WASHINGTON (AP) — Being speaker of the House doesn't make it any easier to sign up for health care coverage using the troubled federal website. Just ask John Boehner.
The Ohio Republican says he had to re-start the process several times while spending four hours trying to sign up at HealthCare.gov.
At one point Thursday, Boehner tweeted his frustration — "Guess I'll just have to keep trying" — along with photos of himself at a computer and the error message he says he received. The House speaker has 583,000 followers on Twitter.
Nearly an hour after his tweet, Boehner received an email confirming he was signed up, his spokesman said.
Boehner's effort comes as Republicans crank up a highly organized effort to capitalize politically on the troubled rollout of the health care law's website, as well as millions of Americans receiving policy cancellations.
Congressional Democrats are squirming over potential political fallout from those problems ahead of next year's midterm elections.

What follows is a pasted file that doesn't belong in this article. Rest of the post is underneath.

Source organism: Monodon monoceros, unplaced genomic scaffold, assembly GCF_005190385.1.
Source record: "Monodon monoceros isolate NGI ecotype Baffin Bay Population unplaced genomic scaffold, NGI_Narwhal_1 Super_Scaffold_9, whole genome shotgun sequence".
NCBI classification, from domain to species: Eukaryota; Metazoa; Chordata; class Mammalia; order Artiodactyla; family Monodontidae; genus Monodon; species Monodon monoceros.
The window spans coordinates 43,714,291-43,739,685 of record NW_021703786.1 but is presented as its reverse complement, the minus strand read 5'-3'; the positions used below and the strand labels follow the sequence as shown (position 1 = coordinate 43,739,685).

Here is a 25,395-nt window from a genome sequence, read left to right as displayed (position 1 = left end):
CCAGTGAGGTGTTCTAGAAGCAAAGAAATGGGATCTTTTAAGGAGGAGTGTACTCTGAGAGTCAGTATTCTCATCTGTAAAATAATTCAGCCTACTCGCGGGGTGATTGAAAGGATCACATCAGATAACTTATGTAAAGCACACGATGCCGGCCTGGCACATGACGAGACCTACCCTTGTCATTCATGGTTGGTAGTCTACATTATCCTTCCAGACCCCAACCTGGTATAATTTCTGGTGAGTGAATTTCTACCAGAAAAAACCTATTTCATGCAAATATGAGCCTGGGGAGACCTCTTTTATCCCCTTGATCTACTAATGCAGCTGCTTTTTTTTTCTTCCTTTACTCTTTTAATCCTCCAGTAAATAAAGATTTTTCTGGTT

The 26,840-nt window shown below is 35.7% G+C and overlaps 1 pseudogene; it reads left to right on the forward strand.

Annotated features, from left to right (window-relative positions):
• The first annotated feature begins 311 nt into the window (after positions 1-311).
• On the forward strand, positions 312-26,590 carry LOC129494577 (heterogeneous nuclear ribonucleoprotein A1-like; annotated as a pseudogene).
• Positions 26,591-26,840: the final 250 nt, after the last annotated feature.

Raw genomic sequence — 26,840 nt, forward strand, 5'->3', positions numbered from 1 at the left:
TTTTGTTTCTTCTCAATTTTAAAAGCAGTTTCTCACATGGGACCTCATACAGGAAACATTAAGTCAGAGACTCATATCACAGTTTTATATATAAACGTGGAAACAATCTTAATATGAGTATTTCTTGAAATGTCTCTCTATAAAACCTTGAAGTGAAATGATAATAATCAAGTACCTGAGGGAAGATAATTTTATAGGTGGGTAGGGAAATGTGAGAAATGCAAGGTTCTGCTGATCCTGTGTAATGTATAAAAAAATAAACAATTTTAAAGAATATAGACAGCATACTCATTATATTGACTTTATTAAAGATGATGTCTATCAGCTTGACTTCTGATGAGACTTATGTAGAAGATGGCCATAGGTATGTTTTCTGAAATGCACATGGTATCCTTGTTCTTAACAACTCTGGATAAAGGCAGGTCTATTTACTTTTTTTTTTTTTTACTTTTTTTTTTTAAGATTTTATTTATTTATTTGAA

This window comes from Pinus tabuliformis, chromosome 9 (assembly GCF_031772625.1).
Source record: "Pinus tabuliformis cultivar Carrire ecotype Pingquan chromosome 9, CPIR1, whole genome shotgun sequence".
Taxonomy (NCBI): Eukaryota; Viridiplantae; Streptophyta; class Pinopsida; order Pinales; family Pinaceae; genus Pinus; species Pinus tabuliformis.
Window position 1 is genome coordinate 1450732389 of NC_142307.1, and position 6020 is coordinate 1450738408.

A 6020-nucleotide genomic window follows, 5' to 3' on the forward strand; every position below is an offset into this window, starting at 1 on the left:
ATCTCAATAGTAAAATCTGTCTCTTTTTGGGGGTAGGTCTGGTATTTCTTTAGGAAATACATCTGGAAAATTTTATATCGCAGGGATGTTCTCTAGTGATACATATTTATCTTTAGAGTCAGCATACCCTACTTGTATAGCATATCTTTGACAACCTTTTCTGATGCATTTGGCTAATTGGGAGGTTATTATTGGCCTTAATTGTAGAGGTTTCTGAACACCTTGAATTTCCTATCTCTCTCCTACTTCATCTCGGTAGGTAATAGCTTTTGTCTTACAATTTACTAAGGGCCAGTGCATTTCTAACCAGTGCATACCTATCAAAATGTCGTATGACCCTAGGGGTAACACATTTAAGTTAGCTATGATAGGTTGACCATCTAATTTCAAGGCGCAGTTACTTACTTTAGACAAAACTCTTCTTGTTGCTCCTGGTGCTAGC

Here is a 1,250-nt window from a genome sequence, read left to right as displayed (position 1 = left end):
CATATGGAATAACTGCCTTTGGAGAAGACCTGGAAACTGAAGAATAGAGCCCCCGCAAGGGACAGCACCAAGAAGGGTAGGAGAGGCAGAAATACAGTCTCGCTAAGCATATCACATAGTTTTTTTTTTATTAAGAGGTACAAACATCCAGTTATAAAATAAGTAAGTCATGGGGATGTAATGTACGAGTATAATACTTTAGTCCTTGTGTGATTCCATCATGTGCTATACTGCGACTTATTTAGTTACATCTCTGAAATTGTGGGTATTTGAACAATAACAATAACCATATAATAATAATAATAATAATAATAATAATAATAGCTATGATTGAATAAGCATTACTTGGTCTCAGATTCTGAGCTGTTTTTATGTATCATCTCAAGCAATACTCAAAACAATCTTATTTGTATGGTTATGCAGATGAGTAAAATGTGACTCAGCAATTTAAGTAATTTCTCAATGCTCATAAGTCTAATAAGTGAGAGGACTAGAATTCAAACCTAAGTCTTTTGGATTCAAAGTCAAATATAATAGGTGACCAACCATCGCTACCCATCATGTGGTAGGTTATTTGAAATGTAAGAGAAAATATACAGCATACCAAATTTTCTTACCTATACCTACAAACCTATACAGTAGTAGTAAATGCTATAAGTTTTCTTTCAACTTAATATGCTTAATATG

President Barack Obama has apologized for problems related to his signature health care law. Administration officials have said the website, unveiled on Oct. 1, will be working better by the end of this month.
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"There’s no sugarcoating it: Obamacare is forcing every American to purchase a health-insurance policy they don’t want at a price they can’t afford from a website that doesn’t work."
"No one can identify anything the president could do administratively to keep his pledge that would be both legal and effective," Boehner told reporters. "When it comes to this health care law, the White House doesn't have much credibility."
"It took a hundred years for us to even get to the point where we could start talking about and implementing a law to make sure everybody's got health insurance, and my pledge to the American people is, is that we're going to solve the problems that are there, we're going to get it right, and the Affordable Care Act is going to work for the American people."
"He promised that Americans could keep their health care plans. We were told premiums would go down, that jobs would be created. And we now know these are all false promises."
“Perhaps the most important lesson the president, I think, failed to learn was, you have to tell the American people the truth," Romney said. "And when he told the American people that you could keep your health insurance if you wanted to keep that plan, period, he said that time and again, he wasn't telling the truth.”
"I personally believe, even if it takes changing the law, the president should honor the commitment the federal government made to those people and let them keep what they got."